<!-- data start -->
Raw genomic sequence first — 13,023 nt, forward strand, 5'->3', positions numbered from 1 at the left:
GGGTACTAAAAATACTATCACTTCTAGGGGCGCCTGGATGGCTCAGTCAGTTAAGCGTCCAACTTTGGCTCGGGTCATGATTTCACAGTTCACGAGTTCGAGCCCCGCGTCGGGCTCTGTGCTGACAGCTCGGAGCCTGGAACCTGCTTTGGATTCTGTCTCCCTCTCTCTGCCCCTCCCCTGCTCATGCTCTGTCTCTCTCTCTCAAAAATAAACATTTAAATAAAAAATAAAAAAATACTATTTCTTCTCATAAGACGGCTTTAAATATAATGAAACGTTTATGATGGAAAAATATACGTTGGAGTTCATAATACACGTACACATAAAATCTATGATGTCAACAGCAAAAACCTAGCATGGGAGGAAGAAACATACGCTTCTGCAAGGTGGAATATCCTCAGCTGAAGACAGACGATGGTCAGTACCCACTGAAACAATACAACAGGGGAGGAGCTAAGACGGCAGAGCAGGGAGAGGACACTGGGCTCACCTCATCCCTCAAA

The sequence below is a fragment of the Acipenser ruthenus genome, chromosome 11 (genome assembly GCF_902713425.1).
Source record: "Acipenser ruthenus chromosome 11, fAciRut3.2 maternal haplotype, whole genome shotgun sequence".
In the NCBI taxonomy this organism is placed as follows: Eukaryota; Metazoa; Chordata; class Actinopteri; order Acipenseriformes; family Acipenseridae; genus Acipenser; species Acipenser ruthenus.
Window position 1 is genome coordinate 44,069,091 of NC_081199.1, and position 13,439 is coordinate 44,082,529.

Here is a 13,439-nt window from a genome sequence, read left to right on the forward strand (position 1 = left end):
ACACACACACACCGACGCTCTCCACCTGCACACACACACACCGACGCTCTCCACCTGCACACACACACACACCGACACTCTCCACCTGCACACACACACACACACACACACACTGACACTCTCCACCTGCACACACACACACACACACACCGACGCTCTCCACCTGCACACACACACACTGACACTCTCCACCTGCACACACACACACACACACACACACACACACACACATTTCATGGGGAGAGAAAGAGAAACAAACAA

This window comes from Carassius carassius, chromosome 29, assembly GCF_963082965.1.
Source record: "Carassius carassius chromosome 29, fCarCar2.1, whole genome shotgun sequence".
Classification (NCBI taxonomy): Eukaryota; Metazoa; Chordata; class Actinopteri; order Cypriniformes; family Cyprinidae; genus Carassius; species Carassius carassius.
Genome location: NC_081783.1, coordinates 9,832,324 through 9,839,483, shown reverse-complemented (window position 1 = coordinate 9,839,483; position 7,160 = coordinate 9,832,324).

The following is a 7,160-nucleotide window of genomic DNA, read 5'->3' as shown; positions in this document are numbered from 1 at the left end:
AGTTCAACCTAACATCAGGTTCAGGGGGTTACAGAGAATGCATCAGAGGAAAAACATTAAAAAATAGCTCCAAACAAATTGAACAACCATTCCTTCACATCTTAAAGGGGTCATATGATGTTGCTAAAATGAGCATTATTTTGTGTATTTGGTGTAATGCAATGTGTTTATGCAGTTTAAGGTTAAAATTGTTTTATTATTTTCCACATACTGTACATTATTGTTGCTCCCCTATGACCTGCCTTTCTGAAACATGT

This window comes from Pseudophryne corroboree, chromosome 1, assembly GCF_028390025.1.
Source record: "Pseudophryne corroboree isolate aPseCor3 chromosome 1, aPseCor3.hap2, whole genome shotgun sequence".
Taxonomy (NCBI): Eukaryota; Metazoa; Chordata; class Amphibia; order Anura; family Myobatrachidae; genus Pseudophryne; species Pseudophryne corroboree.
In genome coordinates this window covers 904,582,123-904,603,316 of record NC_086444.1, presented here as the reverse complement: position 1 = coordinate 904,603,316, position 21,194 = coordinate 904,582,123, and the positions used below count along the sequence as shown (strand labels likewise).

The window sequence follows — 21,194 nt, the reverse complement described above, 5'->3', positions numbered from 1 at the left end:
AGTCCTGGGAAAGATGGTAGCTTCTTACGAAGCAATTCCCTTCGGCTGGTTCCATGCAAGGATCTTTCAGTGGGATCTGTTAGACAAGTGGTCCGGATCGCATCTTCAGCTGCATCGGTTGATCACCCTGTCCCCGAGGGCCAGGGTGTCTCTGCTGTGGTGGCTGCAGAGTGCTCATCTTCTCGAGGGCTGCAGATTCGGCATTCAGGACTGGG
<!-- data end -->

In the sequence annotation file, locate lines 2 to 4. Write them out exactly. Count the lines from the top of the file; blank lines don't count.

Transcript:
GGGTACTAAAAATACTATCACTTCTAGGGGCGCCTGGATGGCTCAGTCAGTTAAGCGTCCAACTTTGGCTCGGGTCATGATTTCACAGTTCACGAGTTCGAGCCCCGCGTCGGGCTCTGTGCTGACAGCTCGGAGCCTGGAACCTGCTTTGGATTCTGTCTCCCTCTCTCTGCCCCTCCCCTGCTCATGCTCTGTCTCTCTCTCTCAAAAATAAACATTTAAATAAAAAATAAAAAAATACTATTTCTTCTCATAAGACGGCTTTAAATATAATGAAACGTTTATGATGGAAAAATATACGTTGGAGTTCATAATACACGTACACATAAAATCTATGATGTCAACAGCAAAAACCTAGCATGGGAGGAAGAAACATACGCTTCTGCAAGGTGGAATATCCTCAGCTGAAGACAGACGATGGTCAGTACCCACTGAAACAATACAACAGGGGAGGAGCTAAGACGGCAGAGCAGGGAGAGGACACTGGGCTCACCTCATCCCTCAAA

The sequence below is a fragment of the Acipenser ruthenus genome, chromosome 11 (genome assembly GCF_902713425.1).
Source record: "Acipenser ruthenus chromosome 11, fAciRut3.2 maternal haplotype, whole genome shotgun sequence".